Many towns, cities and states have time limits on vehicle idling. Three minutes seems to be a particularly popular choice. I’m sure the decision makers who legislate a three minute limit on vehicle idling have the best intentions. But if they think their regulations are going to protect children at school, they’re badly misinformed.

If you’ve ever stood outside an elementary school at the end of the school day, you know what bedlam can be! Kids going in all directions, toting backpacks, musical instruments and school projects. Excitement is high, there is plenty of jostling, and occasionally some pushing and shoving. There is laughing, yelling and waving and sometimes even crying.

While all this is going on, the adult bus monitors struggle to keep track of their group of kids and make sure the right kids get on the right bus. It’s not an easy job.

Now, in this scenario, who is going to keep track of exactly how long a particular school bus has been idling its engine? Who will know when the three minutes have expired? If you guessed no one, you’re right!

Which is why time limits for vehicle idling are completely ineffective at protecting children from exposure to diesel exhaust. That’s why a real no-idling policy for all motor vehicles on school property is the only real solution.

- Doug          

Tuesday, September 15, 2015

Getting started...with pesticides!

Like all parents, we were always concerned about the health and safety of our kids, and particularly, how they were being affected by chemicals in the environment. At home we ate organic food, maintained our lawn without pesticides, avoided things like fabric softeners and chemical air fresheners, and used natural cleaning products. But once our kids got to school, we knew someone else would be making decisions that affected their environment. What did they know?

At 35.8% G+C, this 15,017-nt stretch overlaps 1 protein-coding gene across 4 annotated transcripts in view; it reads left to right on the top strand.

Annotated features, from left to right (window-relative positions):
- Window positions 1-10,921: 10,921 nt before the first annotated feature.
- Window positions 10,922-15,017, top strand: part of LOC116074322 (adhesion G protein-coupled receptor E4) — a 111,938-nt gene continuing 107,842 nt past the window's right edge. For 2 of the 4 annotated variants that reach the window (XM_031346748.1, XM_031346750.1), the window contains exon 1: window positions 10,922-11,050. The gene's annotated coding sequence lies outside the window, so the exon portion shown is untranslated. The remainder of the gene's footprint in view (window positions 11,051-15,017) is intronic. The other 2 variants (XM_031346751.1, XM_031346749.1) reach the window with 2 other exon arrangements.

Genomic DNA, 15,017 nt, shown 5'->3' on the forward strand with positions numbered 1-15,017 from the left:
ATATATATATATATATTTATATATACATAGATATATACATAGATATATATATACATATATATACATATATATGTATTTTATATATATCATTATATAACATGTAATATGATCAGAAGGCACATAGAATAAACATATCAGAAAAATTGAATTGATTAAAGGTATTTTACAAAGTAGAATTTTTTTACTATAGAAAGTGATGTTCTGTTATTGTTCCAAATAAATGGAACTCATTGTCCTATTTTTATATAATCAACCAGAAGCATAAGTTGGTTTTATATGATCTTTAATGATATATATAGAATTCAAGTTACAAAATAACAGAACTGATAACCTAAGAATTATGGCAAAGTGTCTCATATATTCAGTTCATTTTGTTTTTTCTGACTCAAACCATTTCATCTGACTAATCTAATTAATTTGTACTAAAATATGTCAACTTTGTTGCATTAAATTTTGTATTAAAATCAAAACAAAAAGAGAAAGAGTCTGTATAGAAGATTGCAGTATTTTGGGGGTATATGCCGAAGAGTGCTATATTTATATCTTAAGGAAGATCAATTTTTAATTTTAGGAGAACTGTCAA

Not much, as it turned out.

Our first brush with toxins at school was with the friendly groundskeeper at the elementary school where Patti and a few parents had started a school garden. One day he casually volunteered to spray the perimeter of the garden with pesticides to kill the weeds.  A few minutes later Patti was in the Principal's office discussing the health risks associated with exposure to pesticides, and inquiring as to why pesticides were being used at our kids' school. 

That night around the dining room table we wrote the first public school policy prohibiting pesticides on fields and grounds. A few weeks later, it was passed by our local school board, and the ChildSafe School program became reality.

Fast forward to today: the “Child Safe Playing Fields Act” prohibiting the use of pesticides on school playing fields and green spaces for grades K-12 is the law all over New York State!

- Doug